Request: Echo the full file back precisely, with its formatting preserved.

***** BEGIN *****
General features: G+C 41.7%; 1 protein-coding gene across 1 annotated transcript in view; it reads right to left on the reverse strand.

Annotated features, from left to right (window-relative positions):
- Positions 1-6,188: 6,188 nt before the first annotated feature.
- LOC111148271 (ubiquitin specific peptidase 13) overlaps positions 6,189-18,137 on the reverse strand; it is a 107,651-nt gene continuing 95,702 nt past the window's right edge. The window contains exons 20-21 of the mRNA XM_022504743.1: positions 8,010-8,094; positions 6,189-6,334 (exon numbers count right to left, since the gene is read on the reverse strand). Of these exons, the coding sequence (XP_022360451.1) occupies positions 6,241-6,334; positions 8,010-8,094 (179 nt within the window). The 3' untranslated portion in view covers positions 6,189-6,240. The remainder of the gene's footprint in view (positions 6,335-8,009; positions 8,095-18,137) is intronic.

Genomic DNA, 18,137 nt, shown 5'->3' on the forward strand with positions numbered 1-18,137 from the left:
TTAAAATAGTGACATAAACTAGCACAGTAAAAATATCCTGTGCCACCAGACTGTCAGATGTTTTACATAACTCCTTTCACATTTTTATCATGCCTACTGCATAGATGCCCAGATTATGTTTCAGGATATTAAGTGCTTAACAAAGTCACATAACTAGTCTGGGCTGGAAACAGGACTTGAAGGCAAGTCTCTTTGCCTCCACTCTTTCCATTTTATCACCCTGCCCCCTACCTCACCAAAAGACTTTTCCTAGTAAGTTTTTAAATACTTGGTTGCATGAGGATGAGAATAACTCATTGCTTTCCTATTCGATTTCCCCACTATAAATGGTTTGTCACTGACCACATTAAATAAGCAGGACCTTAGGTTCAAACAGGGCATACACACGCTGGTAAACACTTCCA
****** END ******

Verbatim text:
General features: G+C 41.7%; 1 protein-coding gene across 1 annotated transcript in view; it reads right to left on the reverse strand.

Annotated features, from left to right (window-relative positions):
- Positions 1-6,188: 6,188 nt before the first annotated feature.
- LOC111148271 (ubiquitin specific peptidase 13) overlaps positions 6,189-18,137 on the reverse strand; it is a 107,651-nt gene continuing 95,702 nt past the window's right edge. The window contains exons 20-21 of the mRNA XM_022504743.1: positions 8,010-8,094; positions 6,189-6,334 (exon numbers count right to left, since the gene is read on the reverse strand). Of these exons, the coding sequence (XP_022360451.1) occupies positions 6,241-6,334; positions 8,010-8,094 (179 nt within the window). The 3' untranslated portion in view covers positions 6,189-6,240. The remainder of the gene's footprint in view (positions 6,335-8,009; positions 8,095-18,137) is intronic.

Genomic DNA, 18,137 nt, shown 5'->3' on the forward strand with positions numbered 1-18,137 from the left:
TTAAAATAGTGACATAAACTAGCACAGTAAAAATATCCTGTGCCACCAGACTGTCAGATGTTTTACATAACTCCTTTCACATTTTTATCATGCCTACTGCATAGATGCCCAGATTATGTTTCAGGATATTAAGTGCTTAACAAAGTCACATAACTAGTCTGGGCTGGAAACAGGACTTGAAGGCAAGTCTCTTTGCCTCCACTCTTTCCATTTTATCACCCTGCCCCCTACCTCACCAAAAGACTTTTCCTAGTAAGTTTTTAAATACTTGGTTGCATGAGGATGAGAATAACTCATTGCTTTCCTATTCGATTTCCCCACTATAAATGGTTTGTCACTGACCACATTAAATAAGCAGGACCTTAGGTTCAAACAGGGCATACACACGCTGGTAAACACTTCCA